A recent opinion article published in the Wall Street Journal (WSJ) raised the provocative notion that the organic industry may be lying to us all. Henry Millers’ article, “The Organic Industry Is Lying to You,” claims that organic is “…manipulating consumer ignorance, confusion and even fear to sell a product.” Yet, he couldn’t be farther from the truth.
Let’s take a moment to unravel some of his claims which appear to be based on his zeal advocating for Genetically Modified Organisms (GMO’s).
He claims that “Organic farmers rely on synthetic and natural pesticides to grow their crops; just as conventional farmers do.”
Yes, that’s what farming is all about. Organic farming doesn’t mean you stand by and do nothing. You still have to fight the beetle and the pigweed. When it rains, leaves curl and mildew marches forth.
If Organic farmers stood by and did nothing, we wouldn’t see our grocery shelves and refrigerators brimming with organic food.
Organic farmers use pesticides and herbicides—it’s true—but they are applied when holistic farming practices and preventative measures fail. These methods include crop rotations, integrated pest management and building healthy soils that ward off disease and pestilence by balancing the natural environment.
The National Organic Program (NOP) allows 25 synthetic materials in organic production that have been proven to pose little risk to human health or the environment.
Conventional farmers use about 900.
He goes on with his litany that: “Pesticides are by definition toxic, and many organic pesticides pose significant environmental and human health risks.”
Yes, pesticides are meant to be toxic to pests, weeds and disease. Once again, that IS agriculture.
Our dear friend, Merriam-Webster, defines agriculture as “The science, art, or practice of cultivating the soil, producing crops, and raising livestock and in varying degrees the preparation.”
Organic farming is a science and an art whose practices tread lightly on the planet.
The science of Organic includes using approved materials that undergo intense scrutiny. Every four years these materials are submitted to a complete review by the National Organic Standards Board (NOSB).
Over the course of 2 biannual meetings, they are examined for effects to humans and the environment, if organic alternatives exist and if farmers still need them.
Every Organic producer is inspected to assure that they comply with USDA regulations when using any material or process.
The bulk of his piece appears to be focused on Non-GMO claims and sways vigorously away from the Organic lies headline that first grabbed us.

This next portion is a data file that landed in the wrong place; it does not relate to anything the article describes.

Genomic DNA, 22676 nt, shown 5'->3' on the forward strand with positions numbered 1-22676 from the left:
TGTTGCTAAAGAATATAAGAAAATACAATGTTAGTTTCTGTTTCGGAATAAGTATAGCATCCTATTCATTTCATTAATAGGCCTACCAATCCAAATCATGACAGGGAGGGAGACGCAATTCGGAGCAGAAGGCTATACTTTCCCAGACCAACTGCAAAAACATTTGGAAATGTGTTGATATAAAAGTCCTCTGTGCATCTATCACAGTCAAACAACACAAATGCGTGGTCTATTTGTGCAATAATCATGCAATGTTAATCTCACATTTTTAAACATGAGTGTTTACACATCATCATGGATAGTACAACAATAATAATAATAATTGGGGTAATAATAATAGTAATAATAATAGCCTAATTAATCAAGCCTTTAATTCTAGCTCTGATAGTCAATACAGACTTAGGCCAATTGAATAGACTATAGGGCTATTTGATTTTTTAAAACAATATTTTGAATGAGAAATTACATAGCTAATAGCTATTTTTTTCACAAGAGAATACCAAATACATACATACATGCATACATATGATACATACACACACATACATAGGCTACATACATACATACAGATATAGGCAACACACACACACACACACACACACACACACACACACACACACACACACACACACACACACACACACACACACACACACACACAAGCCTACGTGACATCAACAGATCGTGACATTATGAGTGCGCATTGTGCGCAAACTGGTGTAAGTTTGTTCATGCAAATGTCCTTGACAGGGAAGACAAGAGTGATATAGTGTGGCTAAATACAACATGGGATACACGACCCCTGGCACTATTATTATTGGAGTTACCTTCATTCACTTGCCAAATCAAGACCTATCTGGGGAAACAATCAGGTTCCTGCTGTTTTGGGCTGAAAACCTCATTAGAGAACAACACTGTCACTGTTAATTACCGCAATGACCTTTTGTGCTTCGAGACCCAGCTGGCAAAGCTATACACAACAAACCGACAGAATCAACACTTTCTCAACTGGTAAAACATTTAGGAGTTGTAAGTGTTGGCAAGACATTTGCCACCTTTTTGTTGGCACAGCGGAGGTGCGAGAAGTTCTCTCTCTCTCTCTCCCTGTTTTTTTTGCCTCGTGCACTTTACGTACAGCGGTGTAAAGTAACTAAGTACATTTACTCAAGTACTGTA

He posits that “The “Non-GMO Project” butterfly label emblazons more than 55,000 organic and nonorganic products on supermarket shelves today—many of which have no GMO counterpart or couldn’t possibly contain GMOs.”
One may question until the cows come home the value of labeling salt a Non-GMO product when no GMO salt exists on the planet. But what does that have to do with Organic lying to the consumer?
In terms of USDA Organic, GMO’s are strictly prohibited in any form. Anything that is produced under the USDA guidelines can claim Non-GMO as a production method.
Who is this Henry Miller anyway?
No, he didn’t write the “Tropic of Capricorn.”
According to WSJ, “Dr. Miller, a physician and molecular biologist, is a fellow at Stanford University’s Hoover Institution. He was founding director of the FDA’s Office of Biotechnology.”
You must know that he has been embroiled in controversies of having Monsanto write his pieces. The NYT’s reported that “Documents show that Henry I. Miller, an academic and a vocal proponent of genetically modified crops, asked Monsanto to draft an article for him that largely mirrored one that appeared under his name on Forbes’s website in 2015.”
He was quickly dropped by Forbes for this Monsanto ghostwriting but remains a vocal defender of GMO’s and pesticides with a history of attacking Organic.
Whatever his motivation and intentions are, he is just plain wrong.
The Organic Industry should instead be bragging.
The Organic industry and its farmers work hard to produce food and fiber with as little harm to people and the planet while fostering biodiversity.
Organic farming produces cleaner rivers, lakes and gulfs with fewer nitrates that produce dead zones.
Humans have less exposure to toxic pesticides. Farmworkers, children and their mothers all benefit from a less toxic environment.
Rich Organic soils can help combat our changing climate. It’s been proven by Northeastern University and The Organic Center that organic agriculture keeps more carbon in soil and out of the atmosphere, reducing the effects of climate change.
Don’t believe every headline you read. Because sometimes it’s just click bait, to lure us into a false state of panic.
There are no lies when it comes to Organic. It’s the most transparent agricultural system on the planet.